and by thin-layer chromatography (entry 3).
In general, the catalysts were efficient when the reaction was carried out at 60°C in 10:1
or 1:5 dioxane/water (70-80% conversion) (Table 3.4, entries 1-2), while at room
temperature and 1:10 dioxane/water the conversion dropped dramatically even after
long reaction times (Table 3.4, entries 4-5). Moreover, the catalyst precursor
[Rh(cod)Cl]2 was found almost inactive (Table 3.4, entry 3), although, under the
conditions employed by Miyaura et al., the same catalyst showed high reactivity.[278] In
a parallel test reaction, the Rh catalyst loading was reduced to 0.5 mol%, and after 72
hours reaction time only trace amount of product was formed (Table 3.4, entry 6).
Surprisingly, biphenolic phosphoramidite P2 seemed to be less active than the P1
ligand, although structurally related ligands have been reported as efficient systems in
similar transformations, albeit in 10:1 dioxane/water.[89] The reduced yields could be
explained by the fact that the Rh-phosphoramidite catalysts were generated in situ in
1:10 dioxane/water mixtures, where ligand hydrolysis might compete in a higher extent
with metal complex formation. In addition, under these conditions, the system became
heterogeneous, making the results unreproducible. However, in the absence of the base,
high temperature appeared to be absolutely necessary for achieving good conversions.
Prolonging the reaction time did not improve the yields due to the competitive
hydrolytic deboronation of arylboronic acids with water (Table 3.4, entry 4 versus 3 and
For homogeneity reasons we chose to attempt 1,4-addition with water-soluble
phosphine ligands.[279] Rhodium complex [Rh(cod)Cl]2
was combined with the
3.2 Organometallic Transformations in Water
commercially available phosphine ligand TPPDS L7 (0.38 mol % catalyst) 1:10
dioxane/water mixture and reacted with 17, 2.5 equivalents of phenylboronic acid 16,
and 2.1 equivalents of K2CO3 at 37°C for 48 hours. To prevent hydrolytic deboronation
of 16 to unreactive benzene, a phase transfer reagent, i.e. sodiumdodecyl sulfate (SDS,
0.5 equivalent), was added to the reaction mixture.[279] As alternative to aqueous
solution of K2CO3, Tris buffer (20 mM, pH 8.0) was used instead. The same reaction
conditions were also employed only with [Rh(cod)Cl]2 precursor. In parallel, 1,4addition reaction was conducted with monophosphine L1 ligand, under reduced
concentration of organic solvent, i.e. 1:1 dioxane/water and 1:1 methanol/water, at 50°
and with 3.85 mol% catalyst loading. The results are illustrated in Table 3.5.
Table 3.5. Rh-catalyzed conjugate addition of arylboronic acid 16 to 2-cyclohexen-1-one 17 with
monophosphines L1 and L7.[a]
Entry Ligand
Phase transfer
dioxane/water 1:10
dioxane/water 1:1
methanol/water 1:1
[a] Reaction conditions: 0.52 mmol 17, 1.3 mmol 16 (2.5 equiv), 0.38 mol% catalyst loading, 2.2 mL
reaction volume. [b] 3.85 mol% [Rh] catalyst loading. [c] The conversions were determined by reversedphase HPLC (elution: 30% water, 70% acetonitrile), using the calibration curve showed in Figure 3.18 B.
The best results were obtained with [Rh(cod)Cl]2 which gave 18 in 41% yield (Table
3.5, entry 4). The fairly high activity of the Rh catalyst in 91% water might be explained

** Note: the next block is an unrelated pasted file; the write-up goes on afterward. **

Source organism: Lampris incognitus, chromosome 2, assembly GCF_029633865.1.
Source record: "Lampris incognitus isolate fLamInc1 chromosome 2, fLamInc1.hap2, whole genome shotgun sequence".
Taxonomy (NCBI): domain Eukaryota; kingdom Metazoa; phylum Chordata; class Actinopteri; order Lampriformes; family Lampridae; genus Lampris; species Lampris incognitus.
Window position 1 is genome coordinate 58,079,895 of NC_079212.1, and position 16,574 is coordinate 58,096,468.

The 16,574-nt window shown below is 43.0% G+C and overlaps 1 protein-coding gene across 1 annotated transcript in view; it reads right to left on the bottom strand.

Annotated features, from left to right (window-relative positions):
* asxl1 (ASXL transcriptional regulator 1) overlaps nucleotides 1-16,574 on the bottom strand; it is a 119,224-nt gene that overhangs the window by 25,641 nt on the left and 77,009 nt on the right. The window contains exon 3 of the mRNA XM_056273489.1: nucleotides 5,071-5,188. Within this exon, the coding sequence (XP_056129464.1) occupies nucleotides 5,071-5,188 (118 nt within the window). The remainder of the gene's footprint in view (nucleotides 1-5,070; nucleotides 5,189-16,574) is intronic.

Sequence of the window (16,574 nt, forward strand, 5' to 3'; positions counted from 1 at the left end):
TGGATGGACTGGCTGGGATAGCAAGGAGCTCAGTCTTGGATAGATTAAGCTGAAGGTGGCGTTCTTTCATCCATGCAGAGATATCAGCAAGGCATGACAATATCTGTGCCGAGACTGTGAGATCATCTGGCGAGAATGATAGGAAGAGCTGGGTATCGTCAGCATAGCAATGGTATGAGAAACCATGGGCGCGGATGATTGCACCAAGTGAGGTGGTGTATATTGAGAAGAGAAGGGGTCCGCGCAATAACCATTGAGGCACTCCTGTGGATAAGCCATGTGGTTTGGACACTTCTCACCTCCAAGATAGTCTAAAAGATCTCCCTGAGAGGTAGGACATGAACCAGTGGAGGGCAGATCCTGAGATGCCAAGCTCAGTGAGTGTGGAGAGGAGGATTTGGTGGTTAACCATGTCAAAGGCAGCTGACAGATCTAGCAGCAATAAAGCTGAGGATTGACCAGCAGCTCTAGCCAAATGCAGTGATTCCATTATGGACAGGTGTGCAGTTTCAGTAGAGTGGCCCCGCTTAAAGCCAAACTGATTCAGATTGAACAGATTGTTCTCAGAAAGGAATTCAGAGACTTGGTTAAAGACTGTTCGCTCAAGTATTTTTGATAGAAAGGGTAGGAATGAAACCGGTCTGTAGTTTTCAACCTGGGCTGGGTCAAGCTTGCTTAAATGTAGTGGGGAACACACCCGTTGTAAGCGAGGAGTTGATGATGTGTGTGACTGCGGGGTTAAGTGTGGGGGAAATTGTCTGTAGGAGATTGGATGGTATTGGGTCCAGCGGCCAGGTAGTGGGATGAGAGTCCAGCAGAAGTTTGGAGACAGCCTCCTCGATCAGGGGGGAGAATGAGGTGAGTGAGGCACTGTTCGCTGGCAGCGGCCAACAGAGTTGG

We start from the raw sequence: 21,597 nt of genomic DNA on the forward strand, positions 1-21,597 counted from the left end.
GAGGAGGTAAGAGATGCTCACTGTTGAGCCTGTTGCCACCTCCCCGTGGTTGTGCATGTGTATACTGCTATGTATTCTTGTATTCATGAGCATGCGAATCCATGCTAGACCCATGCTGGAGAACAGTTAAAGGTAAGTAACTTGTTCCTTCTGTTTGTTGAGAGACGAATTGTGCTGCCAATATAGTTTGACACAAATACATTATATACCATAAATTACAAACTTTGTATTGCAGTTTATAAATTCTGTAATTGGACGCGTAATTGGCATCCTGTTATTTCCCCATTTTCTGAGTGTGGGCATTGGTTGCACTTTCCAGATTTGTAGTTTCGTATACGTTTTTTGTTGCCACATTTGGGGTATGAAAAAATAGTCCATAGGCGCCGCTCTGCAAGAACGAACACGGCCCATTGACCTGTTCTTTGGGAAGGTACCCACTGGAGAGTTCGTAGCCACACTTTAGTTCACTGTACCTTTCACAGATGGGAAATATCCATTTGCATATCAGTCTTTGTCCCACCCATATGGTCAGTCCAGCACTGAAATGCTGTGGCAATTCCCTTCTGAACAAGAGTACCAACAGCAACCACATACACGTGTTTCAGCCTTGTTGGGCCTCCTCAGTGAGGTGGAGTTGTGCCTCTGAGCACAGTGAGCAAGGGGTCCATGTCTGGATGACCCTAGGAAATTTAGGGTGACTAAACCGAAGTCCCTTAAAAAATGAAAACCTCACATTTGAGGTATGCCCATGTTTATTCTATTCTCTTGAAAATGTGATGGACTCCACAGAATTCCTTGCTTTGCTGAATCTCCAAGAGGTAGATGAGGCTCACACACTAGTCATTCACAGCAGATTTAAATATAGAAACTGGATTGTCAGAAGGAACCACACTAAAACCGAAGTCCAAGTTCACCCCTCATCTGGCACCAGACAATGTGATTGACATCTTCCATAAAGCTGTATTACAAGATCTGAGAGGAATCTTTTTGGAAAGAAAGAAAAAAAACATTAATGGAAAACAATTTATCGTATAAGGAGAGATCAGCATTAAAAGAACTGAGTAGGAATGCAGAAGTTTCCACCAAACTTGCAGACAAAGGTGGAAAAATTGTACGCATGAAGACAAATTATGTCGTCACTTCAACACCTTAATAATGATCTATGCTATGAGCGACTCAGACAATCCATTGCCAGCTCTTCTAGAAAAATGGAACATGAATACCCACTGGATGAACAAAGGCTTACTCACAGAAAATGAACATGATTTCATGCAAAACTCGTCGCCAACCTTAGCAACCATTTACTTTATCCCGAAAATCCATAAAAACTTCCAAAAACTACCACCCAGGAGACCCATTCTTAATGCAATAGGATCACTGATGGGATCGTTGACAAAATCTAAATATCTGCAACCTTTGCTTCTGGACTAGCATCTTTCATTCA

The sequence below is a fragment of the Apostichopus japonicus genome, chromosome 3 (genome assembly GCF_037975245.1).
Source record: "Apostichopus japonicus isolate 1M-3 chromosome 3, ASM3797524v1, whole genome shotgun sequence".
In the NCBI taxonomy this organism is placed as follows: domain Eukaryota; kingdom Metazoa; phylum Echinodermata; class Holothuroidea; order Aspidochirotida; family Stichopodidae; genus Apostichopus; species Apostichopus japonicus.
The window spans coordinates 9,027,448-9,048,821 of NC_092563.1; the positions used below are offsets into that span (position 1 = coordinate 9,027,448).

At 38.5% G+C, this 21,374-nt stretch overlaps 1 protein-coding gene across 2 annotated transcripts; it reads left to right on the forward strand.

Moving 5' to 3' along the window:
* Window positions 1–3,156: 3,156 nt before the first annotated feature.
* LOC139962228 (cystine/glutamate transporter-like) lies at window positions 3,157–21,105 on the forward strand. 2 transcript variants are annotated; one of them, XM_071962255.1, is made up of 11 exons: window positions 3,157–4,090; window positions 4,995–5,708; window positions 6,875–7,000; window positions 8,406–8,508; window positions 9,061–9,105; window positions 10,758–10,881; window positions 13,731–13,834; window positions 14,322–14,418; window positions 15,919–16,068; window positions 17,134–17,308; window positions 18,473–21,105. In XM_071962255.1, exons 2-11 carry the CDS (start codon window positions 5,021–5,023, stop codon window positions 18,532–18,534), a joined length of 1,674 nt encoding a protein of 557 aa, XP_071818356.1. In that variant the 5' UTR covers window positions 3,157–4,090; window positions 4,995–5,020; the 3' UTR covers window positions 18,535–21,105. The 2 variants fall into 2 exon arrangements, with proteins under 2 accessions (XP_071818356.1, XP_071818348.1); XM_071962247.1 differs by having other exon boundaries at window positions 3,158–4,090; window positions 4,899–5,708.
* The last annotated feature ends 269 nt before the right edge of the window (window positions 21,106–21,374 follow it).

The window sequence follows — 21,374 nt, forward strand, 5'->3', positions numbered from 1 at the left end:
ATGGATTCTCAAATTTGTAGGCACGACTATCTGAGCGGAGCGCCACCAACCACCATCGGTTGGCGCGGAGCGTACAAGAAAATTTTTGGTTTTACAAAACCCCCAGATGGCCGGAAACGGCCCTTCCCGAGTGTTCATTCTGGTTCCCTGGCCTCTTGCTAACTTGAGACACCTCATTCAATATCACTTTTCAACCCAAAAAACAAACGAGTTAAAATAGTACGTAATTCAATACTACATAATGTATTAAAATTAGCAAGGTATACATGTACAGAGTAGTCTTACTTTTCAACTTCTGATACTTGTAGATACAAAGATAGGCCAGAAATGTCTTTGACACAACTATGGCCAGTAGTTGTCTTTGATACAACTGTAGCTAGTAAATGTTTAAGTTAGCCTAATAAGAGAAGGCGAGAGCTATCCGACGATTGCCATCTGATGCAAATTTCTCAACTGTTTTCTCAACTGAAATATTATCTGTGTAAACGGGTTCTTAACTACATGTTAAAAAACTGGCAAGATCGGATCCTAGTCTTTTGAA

by the basic conditions provided by K2CO3 and also by reduced competivive hydrolytic
deboronation due to the presence of SDS. However these additives apperead to be
inefficient in combination with Rh-phosphine complexes. Although the Rh-TPPDS
complex was highly reactive in 1,4-addition reactions in neat water,[279] in our case, the
addition of organic cosolvent (9-50%) with the sulfonated phosphine ligand L7 or with
triphenylphosphine L1 resulted in almost no reaction after 48 hours (Table 3.5, entries 4
and 5-7).
Literature data on Rh(I)-catalyzed addition of phenylboronic acids to olefins in the
presence of sulfonated ligands or triphenylphoshine showed that the use of cosolvents
or neat organic solvents with such ligands resulted in very low conversions.[279] In these
systems, the reactivity could be restored by changing to 100% aqueous environment.
3.2 Organometallic Transformations in Water
However, such conditions would not be appropriate for our system due to the poor
solubility of the product and substrates.
Finally, we attempted 1,4-addition reactions with Rh-bisphosphine complexes 13, 14,
and [Rh(BINAP)(nbd)]+BF4-[250] (Figure 3.19) at 3 mol% catalysts loading, in 6:1
dioxane/water mixture. Using either [Rh(cod)Cl]2 precursor or the synthesized
[Rh(BINAP)(nbd)]+BF4- complex, the observation of high activity in the presence of
trietylamine was again confirmed by our experiments. Good conversions, 77 and 80%
respectively, were obtained after 6 hours in the presence of one equivalent of
triethylamine, while in its absence the product was formed only in 47% (Table 3.6,
entries 2 and 6 versus 1). The [Rh(cod)Cl]2 precursor showed again high activity
without additional ligand (Table 3.6, entries 1-2).
Table 3.6. Effect of oxygen-free conditions[a], ligand and Rh-complex on the 1,4-addition of
phenylboronic acid 16 to 2-cyclohexen-1-one 17.[b]
Temp Time Conv[d]
diox/H2O [°C]
[Rh(C2H4]Cl]2 L5
[a] Reactions 1-5 were carried out under argon atmosphere with undegassed solvents and reagents.
Reactions 6-9 were conducted under oxygen-free conditions. [b] Reaction conditions: 1.0 mmol 17, 1.5
mmol 16 (1.5 equiv), 3 mol% catalyst loading, 3.5 mL reaction volume, unless otherwise stated. [c] 0.1
equiv NaHCO3 or 1.0 equiv TEA. [d] Determined by reversed-phase HPLC analysis (elution: 30% water,